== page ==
Lesley Head, Lauren Rickards | Climactic
Since its formation in 2003, Indonesia’s Corruption Eradication Commission (KPK) has established itself as one of Indonesia’s most trusted and popular institutions, owing to its prosecution of a string of powerful figures for graft. Indicative of the Commission’s strong public support, in 2014 Joko Widodo initially courted then KPK chairperson Abraham Samad as his vice-presidential running mate, although ultimately the pairing did not proceed. Once Jokowi was elected, he also asked the KPK to vet potential members of his cabinet, resulting in the exclusion of several potential ministers.
But much has changed over the course of President Jokowi’s five years in office. No invitation was extended to the KPK in 2019 to vet Jokowi’s second term cabinet. The president also agreed in September to amend the KPK’s founding statute, significantly curtailing the KPK’s distinctiveness and independence. What accounts for this shift? And what are the prospects for the KPK and Indonesia’s fight against corruption more broadly?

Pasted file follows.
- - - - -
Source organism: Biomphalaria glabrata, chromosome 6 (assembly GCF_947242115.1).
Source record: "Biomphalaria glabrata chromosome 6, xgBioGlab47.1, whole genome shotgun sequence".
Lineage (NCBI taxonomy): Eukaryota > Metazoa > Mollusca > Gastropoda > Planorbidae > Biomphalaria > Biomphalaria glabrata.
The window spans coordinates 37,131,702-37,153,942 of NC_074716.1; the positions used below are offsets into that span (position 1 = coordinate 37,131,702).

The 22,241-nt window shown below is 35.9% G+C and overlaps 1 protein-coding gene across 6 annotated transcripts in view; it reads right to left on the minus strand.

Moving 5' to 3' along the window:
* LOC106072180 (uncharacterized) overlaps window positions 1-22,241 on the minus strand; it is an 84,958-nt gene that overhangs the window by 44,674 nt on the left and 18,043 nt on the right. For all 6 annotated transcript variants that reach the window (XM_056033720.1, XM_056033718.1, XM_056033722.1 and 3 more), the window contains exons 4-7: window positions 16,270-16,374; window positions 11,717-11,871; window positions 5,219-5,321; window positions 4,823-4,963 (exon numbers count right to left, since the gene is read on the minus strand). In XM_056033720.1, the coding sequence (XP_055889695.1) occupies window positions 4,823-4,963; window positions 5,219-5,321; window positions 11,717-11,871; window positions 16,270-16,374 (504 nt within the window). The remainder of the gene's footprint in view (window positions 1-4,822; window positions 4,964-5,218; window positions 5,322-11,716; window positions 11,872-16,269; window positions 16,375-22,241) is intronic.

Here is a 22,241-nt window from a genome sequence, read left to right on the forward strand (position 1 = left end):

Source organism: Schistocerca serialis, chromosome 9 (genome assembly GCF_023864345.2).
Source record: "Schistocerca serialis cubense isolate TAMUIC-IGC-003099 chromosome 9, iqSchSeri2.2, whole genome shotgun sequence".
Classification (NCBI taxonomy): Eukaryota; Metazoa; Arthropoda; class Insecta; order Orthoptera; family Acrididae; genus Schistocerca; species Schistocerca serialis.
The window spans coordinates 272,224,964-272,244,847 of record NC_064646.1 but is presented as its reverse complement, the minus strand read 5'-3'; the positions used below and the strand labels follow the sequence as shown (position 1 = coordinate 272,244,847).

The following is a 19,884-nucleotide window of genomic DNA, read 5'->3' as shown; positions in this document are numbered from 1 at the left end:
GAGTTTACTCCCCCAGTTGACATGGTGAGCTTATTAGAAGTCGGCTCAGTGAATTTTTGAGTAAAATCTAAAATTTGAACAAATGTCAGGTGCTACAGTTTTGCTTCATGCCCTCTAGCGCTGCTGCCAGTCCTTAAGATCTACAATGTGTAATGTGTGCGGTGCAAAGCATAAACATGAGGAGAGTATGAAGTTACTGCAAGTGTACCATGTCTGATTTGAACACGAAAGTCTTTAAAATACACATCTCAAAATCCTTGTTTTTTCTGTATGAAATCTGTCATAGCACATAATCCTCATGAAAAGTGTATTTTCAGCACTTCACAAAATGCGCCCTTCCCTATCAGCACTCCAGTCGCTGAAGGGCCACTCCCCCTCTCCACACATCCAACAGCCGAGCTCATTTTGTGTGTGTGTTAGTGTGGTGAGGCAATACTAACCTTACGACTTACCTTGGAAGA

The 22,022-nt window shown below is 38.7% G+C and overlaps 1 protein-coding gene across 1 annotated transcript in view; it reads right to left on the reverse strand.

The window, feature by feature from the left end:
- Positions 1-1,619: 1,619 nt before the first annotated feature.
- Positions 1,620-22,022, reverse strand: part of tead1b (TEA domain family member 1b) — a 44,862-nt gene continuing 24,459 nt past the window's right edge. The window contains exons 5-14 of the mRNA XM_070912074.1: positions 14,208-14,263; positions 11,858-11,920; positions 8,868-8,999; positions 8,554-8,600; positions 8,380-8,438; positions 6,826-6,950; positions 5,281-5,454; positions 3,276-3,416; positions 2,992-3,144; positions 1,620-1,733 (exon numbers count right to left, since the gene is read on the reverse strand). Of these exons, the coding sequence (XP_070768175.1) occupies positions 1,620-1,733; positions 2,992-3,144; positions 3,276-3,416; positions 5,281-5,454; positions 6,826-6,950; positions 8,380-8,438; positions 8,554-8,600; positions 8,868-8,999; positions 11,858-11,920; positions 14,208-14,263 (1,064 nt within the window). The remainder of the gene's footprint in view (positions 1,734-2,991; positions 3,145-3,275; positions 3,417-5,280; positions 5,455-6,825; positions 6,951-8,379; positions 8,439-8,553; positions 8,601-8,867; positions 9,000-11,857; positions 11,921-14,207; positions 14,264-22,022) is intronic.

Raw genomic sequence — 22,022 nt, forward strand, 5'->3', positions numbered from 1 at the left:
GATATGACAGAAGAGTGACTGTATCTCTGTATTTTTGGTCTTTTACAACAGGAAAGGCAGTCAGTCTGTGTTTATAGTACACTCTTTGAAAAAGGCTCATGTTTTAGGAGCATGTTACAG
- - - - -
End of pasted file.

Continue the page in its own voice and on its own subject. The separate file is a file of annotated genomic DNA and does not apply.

In this week’s Talking Indonesia podcast, Dr Dave McRae discusses these issues with Dr Laode Muhammad Syarif, one of five commissioners of Indonesia’s Corruption Eradication Commission (KPK). Appointed in 2015, Dr Syarif will complete his term in December 2019.
The Talking Indonesia podcast is co-hosted by Dr Dave McRae from the University of Melbourne’s Asia Institute, Dr Jemma Purdey from Monash University, Dr Charlotte Setijadi from the Singapore Management University and Dr Dirk Tomsa from La Trobe University.
Photo credit: Novrian Arbi for Antara Foto